By Ben Robins - After two or three slower years for private equity activity, especially new fund launches, the industry is regaining momentum with the launch of new fund vehicles, mostly by established players drawing on their existing investor base. While the level of business and size of funds is still well below the levels of 2006 and 2007, the 2011 environment is improved significantly over subsequent years, reflected in an uptick in deal activity.
The recovery in Jersey also reflects increasing confidence among private equity houses that marketing routes will still be available for Jersey-domiciled funds targeting sophisticated investors within the European Union after the Alternative Investment Fund Managers Directive takes effect in July 2013.
At least to begin with, it should remain possible to market existing Jersey products to EU professional investors under national private placement regimes, subject to basic requirements in the directive regarding regulatory co-operation and additional reporting and transparency that the island plans to be ready to comply with from the outset.
At the same time, Jersey is looking further ahead to when funds and managers based outside the EU will be able to benefit from a marketing passport to target investors throughout the union’s member states. Although under the directive this will not be available to ‘"third country’ jurisdictions such as Jersey until 2015 at the earliest, the island is considering embracing the AIFMD brand by putting in place, alongside its existing products, a notionally compliant fund regime by mid-2013 – at the same time the passporting facility becomes available to EU fund domiciles.
Jersey already has internationally accepted levels of regulation, but having an AIFMD-compliant product would send out the message that Jersey is very happy to embrace at the earliest opportunity a new regulatory benchmark set by EU regulators and, no doubt, sought after by some EU professional investors.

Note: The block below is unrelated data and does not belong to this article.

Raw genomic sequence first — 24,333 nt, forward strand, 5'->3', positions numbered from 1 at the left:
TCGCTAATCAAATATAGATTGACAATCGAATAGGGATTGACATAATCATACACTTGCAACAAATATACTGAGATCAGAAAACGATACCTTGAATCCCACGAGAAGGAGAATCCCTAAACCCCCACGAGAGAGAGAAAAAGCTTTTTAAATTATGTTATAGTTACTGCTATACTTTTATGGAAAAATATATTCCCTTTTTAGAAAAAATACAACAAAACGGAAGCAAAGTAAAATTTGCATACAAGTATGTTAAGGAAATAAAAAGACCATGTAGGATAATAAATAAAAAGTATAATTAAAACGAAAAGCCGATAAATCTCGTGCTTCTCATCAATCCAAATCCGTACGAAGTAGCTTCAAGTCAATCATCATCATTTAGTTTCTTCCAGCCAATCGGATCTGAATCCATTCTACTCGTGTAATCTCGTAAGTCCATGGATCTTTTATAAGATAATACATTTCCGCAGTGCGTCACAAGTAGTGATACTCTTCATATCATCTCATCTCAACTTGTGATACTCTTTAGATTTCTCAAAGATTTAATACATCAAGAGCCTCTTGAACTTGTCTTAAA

In the same way that the Ucits brand has proved itself not just in Europe but in Asia, Latin America and beyond, there is great potential in Jersey, as a seasoned alternative fund domicile, offering a platform for fund managers and promoters from around the world to launch products under the AIFMD brand.
Compliance with the directive is set to have a significant impact on the private equity model – in all likelihood more onerous than on hedge or real estate funds. The so-called asset-stripping rules apply specifically to private equity, while the sector could also be impacted adversely by the additional and costly requirement for an independent depository. Not until Level 2 measures are in place, however, will the full consequences for the industry become clearer.
Jersey’s strategy is to offer compliant structures for private equity houses and professional investors who embrace the directive, while continuing to provide existing products for firms content to stick with private placement distribution, or those targeting non-EU investors. Whatever the response of industry participants, we hope to offer them an appropriate route to market.
Alongside the existing unique range of fund structures, from unregulated funds to Expert and retail funds, an AIFMD-compliant regime would offer the added flexibility demanded by fund promoters seeking an increasingly global investor outreach. Europe is vitally important to Jersey, but our expanded product range should work well in Asia, the Middle East and other international markets. It’s a good position for a reputable and seasoned jurisdiction to be in.
Ben Robins is a partner and head of the global funds practice at Mourant Ozannes